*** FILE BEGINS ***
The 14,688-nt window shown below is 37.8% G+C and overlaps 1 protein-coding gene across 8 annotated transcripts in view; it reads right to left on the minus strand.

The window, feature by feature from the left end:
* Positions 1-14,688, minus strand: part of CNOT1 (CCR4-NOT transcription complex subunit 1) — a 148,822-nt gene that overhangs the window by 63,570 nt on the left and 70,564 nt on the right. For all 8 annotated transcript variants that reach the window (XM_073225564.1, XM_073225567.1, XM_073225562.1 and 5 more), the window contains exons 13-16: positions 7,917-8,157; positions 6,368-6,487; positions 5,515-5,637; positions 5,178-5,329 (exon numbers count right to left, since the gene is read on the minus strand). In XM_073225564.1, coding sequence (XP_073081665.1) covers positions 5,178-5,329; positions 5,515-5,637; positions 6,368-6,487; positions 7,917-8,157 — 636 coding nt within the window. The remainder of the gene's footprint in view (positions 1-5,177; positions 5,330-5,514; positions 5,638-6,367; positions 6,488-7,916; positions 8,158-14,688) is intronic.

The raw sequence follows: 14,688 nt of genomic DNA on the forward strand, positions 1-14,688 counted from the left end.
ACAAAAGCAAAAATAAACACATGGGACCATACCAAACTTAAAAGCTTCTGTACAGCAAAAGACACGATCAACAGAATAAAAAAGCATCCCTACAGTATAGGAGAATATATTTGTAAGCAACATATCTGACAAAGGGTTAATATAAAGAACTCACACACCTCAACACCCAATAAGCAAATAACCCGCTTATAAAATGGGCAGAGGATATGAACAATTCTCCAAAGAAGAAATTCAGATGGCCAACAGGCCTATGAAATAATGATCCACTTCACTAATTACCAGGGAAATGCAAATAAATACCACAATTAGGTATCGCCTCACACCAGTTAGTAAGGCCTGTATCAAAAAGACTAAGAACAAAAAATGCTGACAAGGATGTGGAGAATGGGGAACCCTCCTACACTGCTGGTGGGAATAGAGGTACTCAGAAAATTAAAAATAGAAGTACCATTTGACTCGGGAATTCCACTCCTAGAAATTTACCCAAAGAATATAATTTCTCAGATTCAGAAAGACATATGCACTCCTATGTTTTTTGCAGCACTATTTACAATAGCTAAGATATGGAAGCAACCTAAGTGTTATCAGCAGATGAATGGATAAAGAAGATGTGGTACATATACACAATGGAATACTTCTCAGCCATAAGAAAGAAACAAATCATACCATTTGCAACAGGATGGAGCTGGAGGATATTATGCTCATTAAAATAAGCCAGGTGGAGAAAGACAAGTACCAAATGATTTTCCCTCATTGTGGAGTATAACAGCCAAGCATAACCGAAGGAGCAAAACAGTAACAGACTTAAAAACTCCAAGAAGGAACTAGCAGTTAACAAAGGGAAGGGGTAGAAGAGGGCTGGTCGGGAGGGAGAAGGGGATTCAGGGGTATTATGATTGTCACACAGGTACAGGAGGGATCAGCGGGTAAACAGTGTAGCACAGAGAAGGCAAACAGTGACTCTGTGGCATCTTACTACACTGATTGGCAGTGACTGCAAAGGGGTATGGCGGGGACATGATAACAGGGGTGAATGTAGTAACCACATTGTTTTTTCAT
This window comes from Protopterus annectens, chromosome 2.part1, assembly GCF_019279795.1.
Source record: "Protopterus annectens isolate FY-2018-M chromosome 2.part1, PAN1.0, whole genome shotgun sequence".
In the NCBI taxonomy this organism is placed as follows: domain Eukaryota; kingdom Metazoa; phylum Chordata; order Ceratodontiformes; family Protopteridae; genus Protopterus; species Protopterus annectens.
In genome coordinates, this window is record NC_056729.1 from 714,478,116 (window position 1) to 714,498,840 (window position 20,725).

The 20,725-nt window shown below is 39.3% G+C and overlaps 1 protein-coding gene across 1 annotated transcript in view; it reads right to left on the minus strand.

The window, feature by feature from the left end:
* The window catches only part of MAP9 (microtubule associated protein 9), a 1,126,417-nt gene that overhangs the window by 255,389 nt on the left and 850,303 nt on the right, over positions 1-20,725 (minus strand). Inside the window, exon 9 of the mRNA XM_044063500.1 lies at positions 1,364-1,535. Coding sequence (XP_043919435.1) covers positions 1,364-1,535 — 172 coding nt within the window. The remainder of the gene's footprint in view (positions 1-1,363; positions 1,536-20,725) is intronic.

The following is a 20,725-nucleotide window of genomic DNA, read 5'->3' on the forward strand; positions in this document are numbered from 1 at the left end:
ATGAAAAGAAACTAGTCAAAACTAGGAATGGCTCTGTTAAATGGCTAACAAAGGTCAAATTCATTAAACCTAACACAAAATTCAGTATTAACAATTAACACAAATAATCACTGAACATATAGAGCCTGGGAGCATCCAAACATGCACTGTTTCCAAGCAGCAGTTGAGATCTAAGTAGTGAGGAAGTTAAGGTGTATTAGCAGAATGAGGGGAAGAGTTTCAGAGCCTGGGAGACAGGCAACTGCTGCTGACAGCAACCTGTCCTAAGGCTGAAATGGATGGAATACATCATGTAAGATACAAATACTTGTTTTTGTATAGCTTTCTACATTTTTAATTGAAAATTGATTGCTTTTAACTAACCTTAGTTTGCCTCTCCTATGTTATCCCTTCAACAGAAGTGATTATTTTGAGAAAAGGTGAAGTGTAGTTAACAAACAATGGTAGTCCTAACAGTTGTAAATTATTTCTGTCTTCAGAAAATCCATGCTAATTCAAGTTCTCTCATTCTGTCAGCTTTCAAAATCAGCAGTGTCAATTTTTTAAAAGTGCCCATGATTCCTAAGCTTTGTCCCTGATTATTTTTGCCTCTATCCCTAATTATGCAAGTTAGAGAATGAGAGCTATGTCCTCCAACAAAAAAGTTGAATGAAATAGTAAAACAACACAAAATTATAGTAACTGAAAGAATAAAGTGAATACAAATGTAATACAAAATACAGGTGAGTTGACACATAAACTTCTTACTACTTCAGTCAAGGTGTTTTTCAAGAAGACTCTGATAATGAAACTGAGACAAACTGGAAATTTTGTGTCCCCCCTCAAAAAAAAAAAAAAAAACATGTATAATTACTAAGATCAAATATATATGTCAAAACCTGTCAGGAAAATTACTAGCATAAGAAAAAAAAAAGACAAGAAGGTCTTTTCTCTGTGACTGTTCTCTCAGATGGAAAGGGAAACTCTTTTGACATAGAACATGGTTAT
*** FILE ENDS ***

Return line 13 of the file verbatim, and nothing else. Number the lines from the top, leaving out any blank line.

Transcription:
The following is a 20,725-nucleotide window of genomic DNA, read 5'->3' on the forward strand; positions in this document are numbered from 1 at the left end: